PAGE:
1. Organize. Pack.
"Whatcha doing?" Dad calls down the hall occasionally after I disappear.
"Packing. Organizing. Throwing stuff away," I call in reply from my spot on the floor surrounded by a tub for stuff I want, box for stuff I don't (but that's still good) and trash bag for crap. It shocks me that after hours spent doing this, so very little is done. I've dealt with books (small percentage - 3 tubs and counting), clothes (perhaps most - the master closet is as done as I can accomplish without forsaking clothes completely for the next month. Nobody, including me, wants that.)
But there is a pile of tubs growing in the garage. I'm making slow progress. But I have a lot of stuff.
"I could raise the deck," Dad offered loudly over the roar of the mower.
"It's fine," I said in return, continuing to shove the machine through the tall, thick grass.
"You shouldn't let it get this long," he told me, following along behind me while I wondered why he couldn't go find anything else to do.
"It's fine," I repeated, slowly clipping a path through the grass. "Thanks for trimming the edges," I called as he continued to walk with me. "It looks very nice." I saw him nod and sighed when he moved away to make sure one of the fence slats was secure.
"You're only mowing half as much as you could," he told me on my next lap. Pointing to how I don't use the full width of the mower deck, overlapping my rows pretty liberally.
"I know," I replied. "This is how I do it."
"I could raise the mower deck," he said again, reaching toward the handle.
"No," I said, clinging to control in our little land battle. "This is how I do it."
"But it's too slow," he argued.
"No," I repeated, shoving at the mower and dabbing at my face. "This is how I do it." I had just congratulated myself on my victory when the mower sputtered to a stop.
"It's out of gas," Dad said gleefully. I nodded and walked around to the garage to get the little red tank.
"He's moving the deck up," I muttered to myself as I trudged back to the gate. "I just know it."
I couldn't resist a grin when he straightened away from the final wheel and took two quick steps away when he saw me return. He tried to look innocent as I quietly filled the tank and screwed on the cap.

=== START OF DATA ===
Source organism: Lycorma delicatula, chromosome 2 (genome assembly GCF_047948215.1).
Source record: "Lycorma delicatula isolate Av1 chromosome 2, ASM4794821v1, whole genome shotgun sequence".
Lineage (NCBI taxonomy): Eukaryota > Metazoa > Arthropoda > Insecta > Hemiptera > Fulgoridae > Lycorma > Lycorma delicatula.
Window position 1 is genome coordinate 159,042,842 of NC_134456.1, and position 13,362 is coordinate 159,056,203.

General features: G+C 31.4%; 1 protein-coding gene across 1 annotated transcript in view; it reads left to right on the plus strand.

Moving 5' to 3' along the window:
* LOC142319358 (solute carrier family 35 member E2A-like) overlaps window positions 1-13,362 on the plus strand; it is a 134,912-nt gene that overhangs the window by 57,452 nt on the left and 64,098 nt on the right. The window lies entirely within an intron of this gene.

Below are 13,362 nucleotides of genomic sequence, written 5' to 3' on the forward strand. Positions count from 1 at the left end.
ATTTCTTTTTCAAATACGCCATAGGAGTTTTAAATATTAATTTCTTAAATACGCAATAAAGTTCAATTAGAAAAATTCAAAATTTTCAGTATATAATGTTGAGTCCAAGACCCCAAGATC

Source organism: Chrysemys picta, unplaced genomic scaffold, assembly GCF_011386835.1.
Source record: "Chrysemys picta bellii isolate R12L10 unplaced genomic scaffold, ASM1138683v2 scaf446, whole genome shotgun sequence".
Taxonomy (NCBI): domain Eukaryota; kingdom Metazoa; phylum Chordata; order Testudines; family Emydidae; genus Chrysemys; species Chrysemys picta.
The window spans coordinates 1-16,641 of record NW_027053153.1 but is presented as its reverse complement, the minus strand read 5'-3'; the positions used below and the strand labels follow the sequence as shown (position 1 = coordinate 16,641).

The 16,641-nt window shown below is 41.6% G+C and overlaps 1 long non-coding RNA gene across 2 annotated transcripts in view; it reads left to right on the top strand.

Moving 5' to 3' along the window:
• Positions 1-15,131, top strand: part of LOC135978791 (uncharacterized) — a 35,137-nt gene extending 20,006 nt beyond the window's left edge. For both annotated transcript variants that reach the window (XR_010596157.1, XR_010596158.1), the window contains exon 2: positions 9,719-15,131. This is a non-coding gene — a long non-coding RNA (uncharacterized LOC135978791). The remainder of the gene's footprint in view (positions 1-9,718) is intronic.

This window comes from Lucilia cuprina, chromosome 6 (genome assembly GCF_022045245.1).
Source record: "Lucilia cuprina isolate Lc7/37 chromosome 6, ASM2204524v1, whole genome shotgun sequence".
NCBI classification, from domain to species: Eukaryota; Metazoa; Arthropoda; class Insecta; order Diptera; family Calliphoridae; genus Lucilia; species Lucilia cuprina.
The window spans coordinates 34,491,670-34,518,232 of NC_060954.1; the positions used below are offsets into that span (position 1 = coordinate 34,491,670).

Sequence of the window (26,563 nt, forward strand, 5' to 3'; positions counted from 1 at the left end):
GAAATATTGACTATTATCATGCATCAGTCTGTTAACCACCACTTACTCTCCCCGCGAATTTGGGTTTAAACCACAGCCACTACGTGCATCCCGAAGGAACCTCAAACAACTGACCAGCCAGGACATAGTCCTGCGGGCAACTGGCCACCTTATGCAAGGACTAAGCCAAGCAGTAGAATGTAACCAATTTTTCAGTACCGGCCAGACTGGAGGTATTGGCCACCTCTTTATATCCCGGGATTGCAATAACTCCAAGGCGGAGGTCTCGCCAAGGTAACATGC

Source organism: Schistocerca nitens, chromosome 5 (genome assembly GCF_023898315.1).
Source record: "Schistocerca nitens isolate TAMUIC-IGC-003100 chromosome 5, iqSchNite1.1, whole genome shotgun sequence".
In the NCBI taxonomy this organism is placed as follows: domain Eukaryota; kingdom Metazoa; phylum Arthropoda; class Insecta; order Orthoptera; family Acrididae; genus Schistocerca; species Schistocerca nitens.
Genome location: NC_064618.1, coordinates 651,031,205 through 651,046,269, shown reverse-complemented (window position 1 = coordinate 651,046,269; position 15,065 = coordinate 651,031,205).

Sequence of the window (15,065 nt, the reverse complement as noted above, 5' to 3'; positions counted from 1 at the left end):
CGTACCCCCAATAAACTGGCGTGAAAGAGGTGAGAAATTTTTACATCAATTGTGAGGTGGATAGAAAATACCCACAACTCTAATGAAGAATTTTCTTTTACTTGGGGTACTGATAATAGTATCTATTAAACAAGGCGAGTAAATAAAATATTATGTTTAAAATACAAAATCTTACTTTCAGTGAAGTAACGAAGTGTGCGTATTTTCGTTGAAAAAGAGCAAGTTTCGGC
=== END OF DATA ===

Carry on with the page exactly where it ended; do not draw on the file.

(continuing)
"I raised the deck," he finally offered.
"Never thought you wouldn't," I sighed as I stood and started the mower again. I shook my head and smiled at him while he grinned back.
3. Touch up paint.
"There are the two spots on my ceiling - water leaked or something - and they've been there forever."
"We'll get special primer," Dad decided. But before we had a chance to acquire some, we decided to fill in some of the spots that appeared after my roof was done. "The nails are coming through the drywall," he said after we maneuvered the huge ladder he found for me (it lives in the garage) to reach the tall ceiling. So instead of a chainsaw up a tree, there was a pocket knife up a ladder as he scraped at the nail heads before dabbing spackle over them.
We met at the paint counter this afternoon, each having examined a different aisle, holding different chips and deciding whether the exterior paint we'd use to touch up the door frame out back should be more yellow or tan. We finally agreed and asked the nice paint man to mix it for us. After selecting a small brush and carrying the special primer he needed, I paid and we moved toward my car to come home.
"That looks much better," I praised as I glanced up at him carefully covering the stain and smoothing the paint on my textured ceiling. "But my head is killing me. I'm going to take a quick nap." Focused on his project while I cursed my allergies, he nodded absently as I escaped down the hall.
I jumped when he woke me about two hours later. "Come see if the paint color is OK," he said, obviously ready for me to be done sleeping. I made some noise of startled exasperation and finally shuffled down the hall to say I thought it looked beautiful. "You did an excellent job," I yawned.
4. Do something fun.
"Friend sent me stuff about racing this weekend," I told him this morning. "There are drag races on Friday - apparently people just bring vehicles from home and race them." I looked dubious until I glanced over and saw him visibly brighten. "We could go do that," I concluded and he nodded happily.
He called Mom to tell her so she could be suitably jealous. He's going to take his camera. I'm pleased he'll get to do something worth telling his friends about on his return home. And I'm trained to suffer through races - I did it all the time growing up - so I'll be OK. Friend foolishly agreed to tag along, though she'll have to be at work crazy-early to actually participate in the 'let's go watch cars!' plan. We'll see how that goes.
But as far as project 'get house ready' goes, it's coming right along. And I'm rather enjoying the time with Dad - I love him a lot.